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Legal Matters

In everyday matters, if you are stopped by the police, bear in mind that there is no system of paying traffic or other fines on the spot. Attempting to pay a fine to an officer is frowned upon at best and may result in a charge of bribery. For traffic offenses, the police officer or highway patrol will explain the options to you. There is usually a 30-day period to pay a fine. Most matters can be handled by mail.

If you are arrested, you have a legal right to an attorney, and you are allowed to remain silent. There is no legal reason to speak to a police officer if you don't wish to, but never walk away from an officer until given permission to do so. Anyone who is arrested is legally allowed to make one phone call. If you can't afford a lawyer, a public defender will be appointed to you free of charge. Foreign visitors who don't have a lawyer, friend or family member to help them should call their embassy; the police will provide the number upon request.

As a matter of principle, the US legal system presumes a person innocent until proven guilty. Each state has its own civil and criminal laws, and what is legal in one state may be illegal in others.


Bars and stores often ask for photo ID to prove you're of legal drinking age (21 years or over). Being 'carded' is standard practice; don't take it personally. The sale of liquor is subject to local government regulations – some counties prohibit liquor sales on Sunday, after midnight or before breakfast. In 'dry' counties, liquor sales are banned altogether.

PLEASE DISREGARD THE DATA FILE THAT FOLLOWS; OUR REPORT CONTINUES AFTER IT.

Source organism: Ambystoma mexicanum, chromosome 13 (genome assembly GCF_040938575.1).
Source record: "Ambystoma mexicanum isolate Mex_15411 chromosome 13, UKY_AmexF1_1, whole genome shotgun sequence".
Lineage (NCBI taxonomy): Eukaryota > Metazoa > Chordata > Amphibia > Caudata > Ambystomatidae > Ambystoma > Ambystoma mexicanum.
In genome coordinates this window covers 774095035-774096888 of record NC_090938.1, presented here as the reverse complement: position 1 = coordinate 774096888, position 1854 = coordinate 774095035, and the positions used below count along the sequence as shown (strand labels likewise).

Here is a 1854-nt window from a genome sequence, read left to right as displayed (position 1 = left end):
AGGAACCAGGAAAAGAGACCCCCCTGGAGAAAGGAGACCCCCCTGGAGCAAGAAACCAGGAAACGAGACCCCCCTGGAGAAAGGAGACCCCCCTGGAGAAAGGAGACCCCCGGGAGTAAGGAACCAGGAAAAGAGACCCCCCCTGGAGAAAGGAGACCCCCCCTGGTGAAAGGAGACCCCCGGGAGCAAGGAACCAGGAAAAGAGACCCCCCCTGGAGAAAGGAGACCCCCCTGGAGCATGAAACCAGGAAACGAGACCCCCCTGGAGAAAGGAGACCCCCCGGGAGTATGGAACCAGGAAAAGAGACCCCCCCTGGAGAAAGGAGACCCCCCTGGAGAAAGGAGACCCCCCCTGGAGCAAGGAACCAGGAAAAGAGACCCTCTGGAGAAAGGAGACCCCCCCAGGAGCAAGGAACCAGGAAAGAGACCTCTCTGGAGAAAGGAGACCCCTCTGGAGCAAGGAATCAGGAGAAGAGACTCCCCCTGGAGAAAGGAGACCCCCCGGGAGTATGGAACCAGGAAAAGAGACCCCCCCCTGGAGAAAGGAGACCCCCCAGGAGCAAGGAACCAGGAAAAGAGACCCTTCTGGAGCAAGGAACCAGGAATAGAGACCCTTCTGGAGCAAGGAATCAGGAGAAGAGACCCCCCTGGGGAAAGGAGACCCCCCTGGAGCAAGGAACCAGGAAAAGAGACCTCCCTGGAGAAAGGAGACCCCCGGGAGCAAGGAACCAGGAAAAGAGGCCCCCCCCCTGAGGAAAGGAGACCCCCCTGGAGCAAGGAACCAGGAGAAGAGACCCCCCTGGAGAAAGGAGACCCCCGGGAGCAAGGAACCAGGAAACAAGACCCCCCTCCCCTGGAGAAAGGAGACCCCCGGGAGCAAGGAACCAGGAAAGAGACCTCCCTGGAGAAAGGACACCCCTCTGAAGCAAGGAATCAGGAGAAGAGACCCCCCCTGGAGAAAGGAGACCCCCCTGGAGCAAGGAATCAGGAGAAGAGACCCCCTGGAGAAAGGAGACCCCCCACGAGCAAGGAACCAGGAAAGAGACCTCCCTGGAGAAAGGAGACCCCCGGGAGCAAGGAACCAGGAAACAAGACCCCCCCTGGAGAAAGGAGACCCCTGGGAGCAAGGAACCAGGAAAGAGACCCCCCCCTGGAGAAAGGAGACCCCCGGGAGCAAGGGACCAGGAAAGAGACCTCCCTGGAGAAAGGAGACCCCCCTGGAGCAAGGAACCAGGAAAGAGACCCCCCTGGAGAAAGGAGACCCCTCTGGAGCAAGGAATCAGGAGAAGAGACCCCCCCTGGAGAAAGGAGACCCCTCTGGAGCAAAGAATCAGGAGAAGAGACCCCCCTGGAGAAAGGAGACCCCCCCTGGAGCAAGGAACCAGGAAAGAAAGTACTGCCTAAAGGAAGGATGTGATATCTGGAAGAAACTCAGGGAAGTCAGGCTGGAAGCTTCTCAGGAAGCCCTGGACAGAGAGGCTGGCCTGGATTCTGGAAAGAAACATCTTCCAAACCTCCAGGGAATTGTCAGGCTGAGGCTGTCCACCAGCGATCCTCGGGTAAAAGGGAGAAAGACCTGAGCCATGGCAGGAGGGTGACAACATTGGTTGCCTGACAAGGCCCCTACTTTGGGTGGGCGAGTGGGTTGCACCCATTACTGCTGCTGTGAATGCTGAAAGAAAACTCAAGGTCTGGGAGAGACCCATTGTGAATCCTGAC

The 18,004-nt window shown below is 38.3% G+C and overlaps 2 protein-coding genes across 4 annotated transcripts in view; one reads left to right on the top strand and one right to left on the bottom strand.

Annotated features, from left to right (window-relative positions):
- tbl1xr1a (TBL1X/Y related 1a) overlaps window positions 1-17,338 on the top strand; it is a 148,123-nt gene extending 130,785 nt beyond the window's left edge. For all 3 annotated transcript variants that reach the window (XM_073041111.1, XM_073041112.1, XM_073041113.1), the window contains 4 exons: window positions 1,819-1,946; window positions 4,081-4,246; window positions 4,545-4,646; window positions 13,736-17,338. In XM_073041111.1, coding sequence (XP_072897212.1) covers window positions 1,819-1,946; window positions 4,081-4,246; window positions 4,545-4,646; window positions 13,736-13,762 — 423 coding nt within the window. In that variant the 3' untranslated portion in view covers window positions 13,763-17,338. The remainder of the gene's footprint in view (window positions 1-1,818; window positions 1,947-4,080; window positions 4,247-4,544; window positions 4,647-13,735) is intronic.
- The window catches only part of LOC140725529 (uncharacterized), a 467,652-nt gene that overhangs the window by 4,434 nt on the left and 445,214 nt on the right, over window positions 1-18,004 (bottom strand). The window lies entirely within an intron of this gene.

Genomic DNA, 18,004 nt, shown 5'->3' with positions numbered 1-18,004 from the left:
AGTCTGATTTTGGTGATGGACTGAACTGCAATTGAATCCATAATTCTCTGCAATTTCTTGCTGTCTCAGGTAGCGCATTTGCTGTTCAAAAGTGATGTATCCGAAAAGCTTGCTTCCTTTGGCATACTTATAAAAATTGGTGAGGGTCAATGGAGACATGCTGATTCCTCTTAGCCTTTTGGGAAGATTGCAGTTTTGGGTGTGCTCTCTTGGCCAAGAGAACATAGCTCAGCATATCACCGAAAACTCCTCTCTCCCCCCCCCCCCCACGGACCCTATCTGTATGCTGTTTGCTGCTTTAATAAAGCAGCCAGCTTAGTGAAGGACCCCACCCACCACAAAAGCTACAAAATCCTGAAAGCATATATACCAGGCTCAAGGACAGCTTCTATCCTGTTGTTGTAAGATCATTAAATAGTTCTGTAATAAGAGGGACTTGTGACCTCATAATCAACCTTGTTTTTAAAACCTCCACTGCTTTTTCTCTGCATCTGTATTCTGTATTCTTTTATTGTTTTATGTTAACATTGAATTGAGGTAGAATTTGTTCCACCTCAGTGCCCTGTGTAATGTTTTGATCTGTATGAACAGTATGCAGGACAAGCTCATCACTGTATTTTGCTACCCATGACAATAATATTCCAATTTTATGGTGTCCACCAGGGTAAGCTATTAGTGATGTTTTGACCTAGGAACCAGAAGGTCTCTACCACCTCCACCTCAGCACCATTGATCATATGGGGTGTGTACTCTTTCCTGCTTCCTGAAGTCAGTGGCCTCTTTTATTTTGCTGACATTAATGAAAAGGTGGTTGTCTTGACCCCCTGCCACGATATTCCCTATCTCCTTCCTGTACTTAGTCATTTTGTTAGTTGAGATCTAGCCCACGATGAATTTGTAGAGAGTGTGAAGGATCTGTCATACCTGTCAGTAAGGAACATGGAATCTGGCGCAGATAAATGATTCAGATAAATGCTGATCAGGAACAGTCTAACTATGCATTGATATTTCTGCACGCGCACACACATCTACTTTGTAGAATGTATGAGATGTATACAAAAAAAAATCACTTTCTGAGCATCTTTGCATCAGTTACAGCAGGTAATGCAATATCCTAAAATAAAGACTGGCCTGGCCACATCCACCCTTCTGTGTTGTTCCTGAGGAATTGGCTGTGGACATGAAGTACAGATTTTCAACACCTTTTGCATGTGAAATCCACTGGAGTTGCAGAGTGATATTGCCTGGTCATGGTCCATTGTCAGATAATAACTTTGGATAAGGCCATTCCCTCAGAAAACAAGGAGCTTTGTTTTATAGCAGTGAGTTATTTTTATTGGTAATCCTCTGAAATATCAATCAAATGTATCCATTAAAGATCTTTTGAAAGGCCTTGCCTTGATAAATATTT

In all states, driving under the influence of alcohol or drugs is a serious offense, subject to stiff fines and even imprisonment. A blood alcohol level of 0.08% or higher is illegal in all jurisdictions.

Marijuana & Other Substances

The states have quite different laws regarding the use of marijuana, and what's legal in one state may be illegal in others. As of mid-2017, recreational use of small amounts of marijuana (generally up to 1oz/28g) was legal in Alaska, California, Colorado, Maine, Massachusetts, Nevada, Oregon, Washington and the District of Columbia. Another 13 states have decriminalized marijuana (treating recreational use as a civil violation similar to a minor traffic infraction), while others continue to criminalize non-medical use, punishing possession of small amounts as a misdemeanor and larger amounts as a felony. Thus, it's essential to know the local laws before lighting up – see http://norml.org/laws for a state-by-state breakdown.

Aside from marijuana, recreational drugs are prohibited by federal and state laws. Possession of any illicit drug, including cocaine, ecstasy, LSD, heroin and hashish, is a felony potentially punishable by a lengthy jail sentence. For foreigners, conviction of any drug offense is grounds for deportation.